There is a common belief among many farmers and agronomists that tillage can accelerate residue breakdown. Likewise, there is the belief that the application of nitrogen fertilizer on crop residue after harvest can speed up the process of residue breakdown. Neither assertion is true, say researchers at Iowa State University.
Tall standing stubble, achieved by harvesting with a stripper header and leaving stumble at full-crop height, can conserve water and reduce residue decomposition rates in the Palouse region, says a new study by Washington State University Extension.
Get answers on ways to improve soil biology and residue decay by watching the replay of this No-Till Farmer webinar sponsored by Midwest Bio-Tech. [To view any of our webinar replays, you must be logged in with a free user account.]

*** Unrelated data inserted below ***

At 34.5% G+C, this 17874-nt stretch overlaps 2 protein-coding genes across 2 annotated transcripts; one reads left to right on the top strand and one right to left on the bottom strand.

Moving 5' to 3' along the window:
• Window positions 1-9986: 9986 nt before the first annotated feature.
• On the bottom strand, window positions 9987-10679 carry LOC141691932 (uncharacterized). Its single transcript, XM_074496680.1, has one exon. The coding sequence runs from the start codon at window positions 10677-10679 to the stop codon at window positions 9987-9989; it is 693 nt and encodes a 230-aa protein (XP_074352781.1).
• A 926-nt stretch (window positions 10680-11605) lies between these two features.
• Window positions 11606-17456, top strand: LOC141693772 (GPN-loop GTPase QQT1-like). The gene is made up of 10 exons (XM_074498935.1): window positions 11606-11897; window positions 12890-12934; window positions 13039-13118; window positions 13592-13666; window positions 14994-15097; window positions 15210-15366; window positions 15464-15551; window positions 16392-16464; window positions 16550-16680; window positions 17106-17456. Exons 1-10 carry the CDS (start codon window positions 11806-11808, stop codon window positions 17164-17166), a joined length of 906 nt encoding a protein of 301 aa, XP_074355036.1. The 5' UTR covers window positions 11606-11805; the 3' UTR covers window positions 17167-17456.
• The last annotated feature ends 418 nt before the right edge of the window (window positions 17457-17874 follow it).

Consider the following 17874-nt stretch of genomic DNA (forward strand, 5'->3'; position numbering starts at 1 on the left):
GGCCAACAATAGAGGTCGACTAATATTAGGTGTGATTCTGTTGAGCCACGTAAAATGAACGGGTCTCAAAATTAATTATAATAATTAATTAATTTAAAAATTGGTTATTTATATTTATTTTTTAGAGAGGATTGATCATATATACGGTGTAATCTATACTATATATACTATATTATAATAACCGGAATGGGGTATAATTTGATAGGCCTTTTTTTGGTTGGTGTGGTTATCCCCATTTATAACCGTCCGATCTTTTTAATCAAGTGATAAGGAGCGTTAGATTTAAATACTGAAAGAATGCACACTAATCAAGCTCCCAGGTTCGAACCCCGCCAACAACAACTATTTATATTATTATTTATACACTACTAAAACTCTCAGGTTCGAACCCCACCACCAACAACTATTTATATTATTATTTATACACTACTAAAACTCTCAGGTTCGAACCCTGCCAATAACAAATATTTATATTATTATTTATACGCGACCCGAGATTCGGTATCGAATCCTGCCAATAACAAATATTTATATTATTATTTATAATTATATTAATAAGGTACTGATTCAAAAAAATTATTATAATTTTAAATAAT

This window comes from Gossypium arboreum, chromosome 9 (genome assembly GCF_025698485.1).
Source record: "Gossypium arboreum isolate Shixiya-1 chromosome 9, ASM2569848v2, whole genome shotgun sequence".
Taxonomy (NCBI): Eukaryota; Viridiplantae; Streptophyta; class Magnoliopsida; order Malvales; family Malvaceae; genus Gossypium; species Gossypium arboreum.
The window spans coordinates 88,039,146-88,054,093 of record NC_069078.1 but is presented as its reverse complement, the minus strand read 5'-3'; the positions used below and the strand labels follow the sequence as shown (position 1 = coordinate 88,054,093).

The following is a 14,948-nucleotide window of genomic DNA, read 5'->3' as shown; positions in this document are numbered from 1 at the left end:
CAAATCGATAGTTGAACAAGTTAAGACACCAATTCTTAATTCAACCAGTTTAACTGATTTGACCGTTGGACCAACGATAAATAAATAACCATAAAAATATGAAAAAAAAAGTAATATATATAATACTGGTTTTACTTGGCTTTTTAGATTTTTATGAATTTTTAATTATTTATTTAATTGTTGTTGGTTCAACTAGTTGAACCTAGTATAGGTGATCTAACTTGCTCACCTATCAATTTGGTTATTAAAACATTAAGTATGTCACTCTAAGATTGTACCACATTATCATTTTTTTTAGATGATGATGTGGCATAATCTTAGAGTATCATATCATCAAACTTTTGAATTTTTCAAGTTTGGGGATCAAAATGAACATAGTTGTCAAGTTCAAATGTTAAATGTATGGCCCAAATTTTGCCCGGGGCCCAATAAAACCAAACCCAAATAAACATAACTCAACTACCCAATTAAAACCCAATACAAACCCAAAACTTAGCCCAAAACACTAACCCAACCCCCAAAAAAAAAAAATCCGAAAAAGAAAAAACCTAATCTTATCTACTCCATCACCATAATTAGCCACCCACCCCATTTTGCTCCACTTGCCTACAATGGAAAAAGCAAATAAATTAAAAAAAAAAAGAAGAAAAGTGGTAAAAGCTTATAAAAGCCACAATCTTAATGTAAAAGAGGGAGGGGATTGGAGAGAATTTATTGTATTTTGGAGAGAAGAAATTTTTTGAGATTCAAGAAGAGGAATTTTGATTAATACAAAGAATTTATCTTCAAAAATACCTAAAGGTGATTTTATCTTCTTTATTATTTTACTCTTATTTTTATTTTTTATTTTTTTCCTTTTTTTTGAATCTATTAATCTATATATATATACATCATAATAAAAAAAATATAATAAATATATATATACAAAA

BASF Vice President of U.S. Crop Protection Scott Kay lead the discussion featuring farmers Dan Luepkes (Illinois) and Kelly Garrett (Iowa). The panel shared insights on using data and technology to maximize success in the field.
For more than a quarter of a century, the National No-Tillage Conference has been providing the practical tips and information you need to run a more successful no-till operation. In our 30th anniversary year, we’re ready to do it again as our event returns to beautiful downtown Louisville, Ky., at the legendary Galt House Hotel.
Kuhn Krause's focus, above all, is to continue to produce quality products to serve producers better; to strive to respond to their needs with new tools and new technology to meet their growing challenges. Agronomic practices are constantly changing, and at a faster pace now than ever.